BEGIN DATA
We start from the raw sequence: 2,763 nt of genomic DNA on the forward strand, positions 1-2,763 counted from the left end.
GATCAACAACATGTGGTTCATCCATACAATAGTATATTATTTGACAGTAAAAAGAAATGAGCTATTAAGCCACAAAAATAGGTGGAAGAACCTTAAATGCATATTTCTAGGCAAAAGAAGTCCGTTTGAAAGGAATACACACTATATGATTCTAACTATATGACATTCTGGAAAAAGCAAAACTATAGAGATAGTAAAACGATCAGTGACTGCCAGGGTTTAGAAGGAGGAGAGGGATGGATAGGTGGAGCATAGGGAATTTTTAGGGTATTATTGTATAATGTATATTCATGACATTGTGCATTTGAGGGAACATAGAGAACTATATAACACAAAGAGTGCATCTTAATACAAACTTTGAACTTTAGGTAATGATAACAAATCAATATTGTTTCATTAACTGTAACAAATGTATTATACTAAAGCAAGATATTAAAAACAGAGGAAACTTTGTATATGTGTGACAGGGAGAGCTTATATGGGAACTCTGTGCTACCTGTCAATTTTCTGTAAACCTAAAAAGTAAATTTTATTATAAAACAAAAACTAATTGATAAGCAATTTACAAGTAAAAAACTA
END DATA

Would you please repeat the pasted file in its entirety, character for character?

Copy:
We start from the raw sequence: 2,763 nt of genomic DNA on the forward strand, positions 1-2,763 counted from the left end.
GATCAACAACATGTGGTTCATCCATACAATAGTATATTATTTGACAGTAAAAAGAAATGAGCTATTAAGCCACAAAAATAGGTGGAAGAACCTTAAATGCATATTTCTAGGCAAAAGAAGTCCGTTTGAAAGGAATACACACTATATGATTCTAACTATATGACATTCTGGAAAAAGCAAAACTATAGAGATAGTAAAACGATCAGTGACTGCCAGGGTTTAGAAGGAGGAGAGGGATGGATAGGTGGAGCATAGGGAATTTTTAGGGTATTATTGTATAATGTATATTCATGACATTGTGCATTTGAGGGAACATAGAGAACTATATAACACAAAGAGTGCATCTTAATACAAACTTTGAACTTTAGGTAATGATAACAAATCAATATTGTTTCATTAACTGTAACAAATGTATTATACTAAAGCAAGATATTAAAAACAGAGGAAACTTTGTATATGTGTGACAGGGAGAGCTTATATGGGAACTCTGTGCTACCTGTCAATTTTCTGTAAACCTAAAAAGTAAATTTTATTATAAAACAAAAACTAATTGATAAGCAATTTACAAGTAAAAAACTA